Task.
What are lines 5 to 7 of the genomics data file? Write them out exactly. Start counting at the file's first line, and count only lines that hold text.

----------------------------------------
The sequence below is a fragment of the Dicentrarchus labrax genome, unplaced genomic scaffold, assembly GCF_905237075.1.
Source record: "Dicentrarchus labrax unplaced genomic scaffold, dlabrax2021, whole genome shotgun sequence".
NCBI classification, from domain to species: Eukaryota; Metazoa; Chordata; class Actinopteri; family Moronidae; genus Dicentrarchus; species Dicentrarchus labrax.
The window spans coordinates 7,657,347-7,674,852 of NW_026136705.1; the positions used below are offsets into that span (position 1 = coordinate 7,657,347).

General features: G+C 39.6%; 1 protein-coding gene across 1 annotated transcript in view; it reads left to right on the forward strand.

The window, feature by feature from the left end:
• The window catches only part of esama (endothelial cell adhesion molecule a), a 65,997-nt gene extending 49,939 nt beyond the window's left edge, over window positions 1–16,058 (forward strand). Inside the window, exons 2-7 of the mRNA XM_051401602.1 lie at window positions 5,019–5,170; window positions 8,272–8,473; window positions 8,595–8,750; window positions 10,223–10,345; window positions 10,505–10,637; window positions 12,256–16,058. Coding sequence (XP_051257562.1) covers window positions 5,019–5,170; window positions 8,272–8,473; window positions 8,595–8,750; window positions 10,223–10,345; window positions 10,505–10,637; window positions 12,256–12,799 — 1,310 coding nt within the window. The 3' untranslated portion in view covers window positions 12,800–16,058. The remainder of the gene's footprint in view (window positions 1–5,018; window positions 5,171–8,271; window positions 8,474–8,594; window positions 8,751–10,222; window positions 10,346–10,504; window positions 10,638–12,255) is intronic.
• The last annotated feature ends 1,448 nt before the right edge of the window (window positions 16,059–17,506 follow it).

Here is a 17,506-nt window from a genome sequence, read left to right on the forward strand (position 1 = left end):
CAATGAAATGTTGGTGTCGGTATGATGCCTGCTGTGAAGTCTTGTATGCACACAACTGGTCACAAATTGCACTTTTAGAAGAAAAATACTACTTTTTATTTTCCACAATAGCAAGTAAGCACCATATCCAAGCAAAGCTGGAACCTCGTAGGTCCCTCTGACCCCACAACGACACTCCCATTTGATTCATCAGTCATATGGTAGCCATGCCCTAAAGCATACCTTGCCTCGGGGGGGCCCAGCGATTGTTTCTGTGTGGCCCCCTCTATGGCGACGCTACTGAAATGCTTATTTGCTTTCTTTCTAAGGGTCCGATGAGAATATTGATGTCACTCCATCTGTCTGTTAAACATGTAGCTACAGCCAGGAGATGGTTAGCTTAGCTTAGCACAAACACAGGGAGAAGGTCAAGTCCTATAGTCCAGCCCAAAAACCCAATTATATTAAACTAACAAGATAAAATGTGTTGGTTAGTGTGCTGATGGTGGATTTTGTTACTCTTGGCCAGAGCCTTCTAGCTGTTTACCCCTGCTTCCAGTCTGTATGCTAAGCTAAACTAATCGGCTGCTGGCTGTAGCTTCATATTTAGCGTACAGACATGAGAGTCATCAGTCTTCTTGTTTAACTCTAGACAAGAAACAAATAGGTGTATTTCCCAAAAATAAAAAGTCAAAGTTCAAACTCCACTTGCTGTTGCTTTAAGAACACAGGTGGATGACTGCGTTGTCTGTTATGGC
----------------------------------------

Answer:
General features: G+C 39.6%; 1 protein-coding gene across 1 annotated transcript in view; it reads left to right on the forward strand.

The window, feature by feature from the left end:
• The window catches only part of esama (endothelial cell adhesion molecule a), a 65,997-nt gene extending 49,939 nt beyond the window's left edge, over window positions 1–16,058 (forward strand). Inside the window, exons 2-7 of the mRNA XM_051401602.1 lie at window positions 5,019–5,170; window positions 8,272–8,473; window positions 8,595–8,750; window positions 10,223–10,345; window positions 10,505–10,637; window positions 12,256–16,058. Coding sequence (XP_051257562.1) covers window positions 5,019–5,170; window positions 8,272–8,473; window positions 8,595–8,750; window positions 10,223–10,345; window positions 10,505–10,637; window positions 12,256–12,799 — 1,310 coding nt within the window. The 3' untranslated portion in view covers window positions 12,800–16,058. The remainder of the gene's footprint in view (window positions 1–5,018; window positions 5,171–8,271; window positions 8,474–8,594; window positions 8,751–10,222; window positions 10,346–10,504; window positions 10,638–12,255) is intronic.